Building a Pipeline of Female Leaders

María de Lourdes Dieck Assad, former dean emeritus and professor of economics at EGADE Business School at Tecnológico de Monterrey and now vice president for Hemispheric and Global Affairs at the University of Miami, and Michael Wiemer, senior vice president and chief officer of the Americas at AACSB, discuss how business schools can do a better job of encouraging and supporting women in the pursuit of leadership opportunities.


Michael Wiemer: [00:18] I'm thinking about the business schools and how business schools can do a better job of encouraging and supporting women in the pursuit of leadership opportunities. It's something that obviously we need to do a much better job at. What can business schools do better, to focus on more to support women in pursuing leadership roles?

María de Lourdes Dieck Assad [00:38] I think that we have to pay attention to certain special needs that women have, so that we give them the same opportunities as business students as we give men, in other words equal opportunity.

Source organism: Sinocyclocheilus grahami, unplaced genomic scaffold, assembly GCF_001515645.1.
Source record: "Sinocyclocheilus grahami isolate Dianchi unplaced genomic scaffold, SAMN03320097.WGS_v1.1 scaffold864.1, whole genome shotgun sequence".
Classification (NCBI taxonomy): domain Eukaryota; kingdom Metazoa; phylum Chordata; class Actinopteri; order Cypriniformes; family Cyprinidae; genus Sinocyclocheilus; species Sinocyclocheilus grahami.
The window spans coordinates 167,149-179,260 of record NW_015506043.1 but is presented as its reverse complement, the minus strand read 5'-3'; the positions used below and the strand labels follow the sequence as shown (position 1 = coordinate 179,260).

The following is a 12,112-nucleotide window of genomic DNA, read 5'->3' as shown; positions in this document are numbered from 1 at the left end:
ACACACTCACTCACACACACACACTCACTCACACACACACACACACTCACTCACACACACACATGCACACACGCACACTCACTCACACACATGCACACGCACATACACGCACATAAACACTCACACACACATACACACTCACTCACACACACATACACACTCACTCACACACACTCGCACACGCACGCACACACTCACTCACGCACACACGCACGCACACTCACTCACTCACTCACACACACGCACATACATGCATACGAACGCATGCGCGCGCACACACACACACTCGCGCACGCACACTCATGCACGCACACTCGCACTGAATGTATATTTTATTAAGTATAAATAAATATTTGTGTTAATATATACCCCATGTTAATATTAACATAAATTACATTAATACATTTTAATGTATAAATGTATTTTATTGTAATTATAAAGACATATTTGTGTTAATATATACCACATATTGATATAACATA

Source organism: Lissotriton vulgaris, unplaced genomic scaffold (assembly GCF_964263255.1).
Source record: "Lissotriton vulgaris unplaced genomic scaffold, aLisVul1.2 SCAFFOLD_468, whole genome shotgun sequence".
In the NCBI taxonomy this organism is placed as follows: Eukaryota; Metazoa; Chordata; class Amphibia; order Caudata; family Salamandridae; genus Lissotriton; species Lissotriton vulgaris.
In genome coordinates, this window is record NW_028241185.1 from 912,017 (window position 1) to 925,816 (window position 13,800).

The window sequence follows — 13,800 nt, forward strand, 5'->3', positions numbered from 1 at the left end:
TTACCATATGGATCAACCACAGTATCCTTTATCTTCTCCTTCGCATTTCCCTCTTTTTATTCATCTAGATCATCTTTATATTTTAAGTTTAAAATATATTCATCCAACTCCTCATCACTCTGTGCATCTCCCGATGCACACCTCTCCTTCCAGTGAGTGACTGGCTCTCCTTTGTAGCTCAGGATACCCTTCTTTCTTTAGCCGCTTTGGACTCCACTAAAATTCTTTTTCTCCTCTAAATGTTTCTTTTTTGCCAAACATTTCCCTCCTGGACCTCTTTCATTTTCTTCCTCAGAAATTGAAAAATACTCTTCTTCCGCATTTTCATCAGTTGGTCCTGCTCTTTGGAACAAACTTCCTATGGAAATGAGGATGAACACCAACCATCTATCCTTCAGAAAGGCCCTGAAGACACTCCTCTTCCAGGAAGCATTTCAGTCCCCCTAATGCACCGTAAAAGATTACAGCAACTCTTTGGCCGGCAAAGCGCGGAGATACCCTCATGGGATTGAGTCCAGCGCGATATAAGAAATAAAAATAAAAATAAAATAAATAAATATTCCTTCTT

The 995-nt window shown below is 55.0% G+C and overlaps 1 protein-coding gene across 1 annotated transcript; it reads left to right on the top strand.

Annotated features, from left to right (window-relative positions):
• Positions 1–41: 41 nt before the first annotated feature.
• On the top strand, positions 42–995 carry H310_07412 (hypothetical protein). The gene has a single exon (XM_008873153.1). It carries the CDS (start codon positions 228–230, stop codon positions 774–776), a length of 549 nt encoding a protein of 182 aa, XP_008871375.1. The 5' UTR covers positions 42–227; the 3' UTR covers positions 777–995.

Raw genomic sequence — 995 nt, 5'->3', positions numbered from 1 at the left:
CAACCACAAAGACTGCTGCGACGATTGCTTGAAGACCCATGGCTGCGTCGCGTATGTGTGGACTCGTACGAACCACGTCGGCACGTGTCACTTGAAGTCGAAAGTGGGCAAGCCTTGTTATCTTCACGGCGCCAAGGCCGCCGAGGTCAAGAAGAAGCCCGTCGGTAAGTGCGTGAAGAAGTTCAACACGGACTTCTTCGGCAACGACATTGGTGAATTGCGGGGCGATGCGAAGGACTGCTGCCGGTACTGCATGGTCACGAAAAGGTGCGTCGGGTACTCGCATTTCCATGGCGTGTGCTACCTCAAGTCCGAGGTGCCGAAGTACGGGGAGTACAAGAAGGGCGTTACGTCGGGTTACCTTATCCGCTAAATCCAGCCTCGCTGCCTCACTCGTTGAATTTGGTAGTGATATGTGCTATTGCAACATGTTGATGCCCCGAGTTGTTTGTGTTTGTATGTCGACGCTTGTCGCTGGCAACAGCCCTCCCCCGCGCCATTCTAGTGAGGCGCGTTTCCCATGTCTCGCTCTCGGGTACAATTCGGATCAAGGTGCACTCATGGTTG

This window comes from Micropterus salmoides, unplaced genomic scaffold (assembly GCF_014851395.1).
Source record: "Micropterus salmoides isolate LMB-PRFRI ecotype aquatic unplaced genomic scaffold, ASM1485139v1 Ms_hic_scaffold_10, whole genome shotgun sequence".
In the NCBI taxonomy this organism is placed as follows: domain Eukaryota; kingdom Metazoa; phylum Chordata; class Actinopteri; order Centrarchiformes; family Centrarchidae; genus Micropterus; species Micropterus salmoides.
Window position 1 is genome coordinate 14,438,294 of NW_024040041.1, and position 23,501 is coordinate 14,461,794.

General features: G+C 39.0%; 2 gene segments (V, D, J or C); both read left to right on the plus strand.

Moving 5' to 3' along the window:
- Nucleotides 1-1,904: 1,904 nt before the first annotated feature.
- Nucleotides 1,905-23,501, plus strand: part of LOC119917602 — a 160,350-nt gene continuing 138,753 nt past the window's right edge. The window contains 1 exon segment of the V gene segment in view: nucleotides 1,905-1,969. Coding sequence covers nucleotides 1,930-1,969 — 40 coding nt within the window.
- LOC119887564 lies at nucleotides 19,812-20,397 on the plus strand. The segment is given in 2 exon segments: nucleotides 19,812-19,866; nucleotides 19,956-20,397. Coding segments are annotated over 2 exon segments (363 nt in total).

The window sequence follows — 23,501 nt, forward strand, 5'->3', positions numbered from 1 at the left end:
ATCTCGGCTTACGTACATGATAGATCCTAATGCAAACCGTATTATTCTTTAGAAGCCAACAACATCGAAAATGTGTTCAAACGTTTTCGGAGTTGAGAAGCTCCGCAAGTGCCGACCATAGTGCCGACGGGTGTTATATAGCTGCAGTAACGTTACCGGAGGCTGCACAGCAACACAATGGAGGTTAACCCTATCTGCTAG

[00:55] In my school we built some entering tests. Once the students were admitted, we built tests to see how the students were doing in their personal skills. These personal skills had to do with entrepreneurship how entrepreneurial they were, how they could communicate, how they felt about leading themselves, how they could be a good negotiator.

[01:26] I set a series of characteristics that we think that leaders should have. We do this test, we get a diagnostic, and then we see where the students are lacking or where they need more support.

[01:41] We have to, as we are doing activities in the school, be able to give women the opportunities to be the leaders of clubs, to be the leaders of their generation, to be the speakers. So many times, honestly, we see that it's mostly men that are chosen for these roles.

[02:03] It is a lot of sensibility on the school's part on finding the opportunity to help women that we know we see they have this potential. Maybe they are shy, maybe they don't want to step out, step up. How can we really build this network where they will feel that they can really be themselves and be the best of them?

[02:34] It is with some workshops, with some personal coaching, group coaching, and with giving them open opportunities, but very strongly I'm pushing them to take opportunities and small things, because those small things, when they graduate can become very big.

Filmed April 2017 on site at AACSB's International Conference and Meeting (ICAM) in Houston, Texas, USA.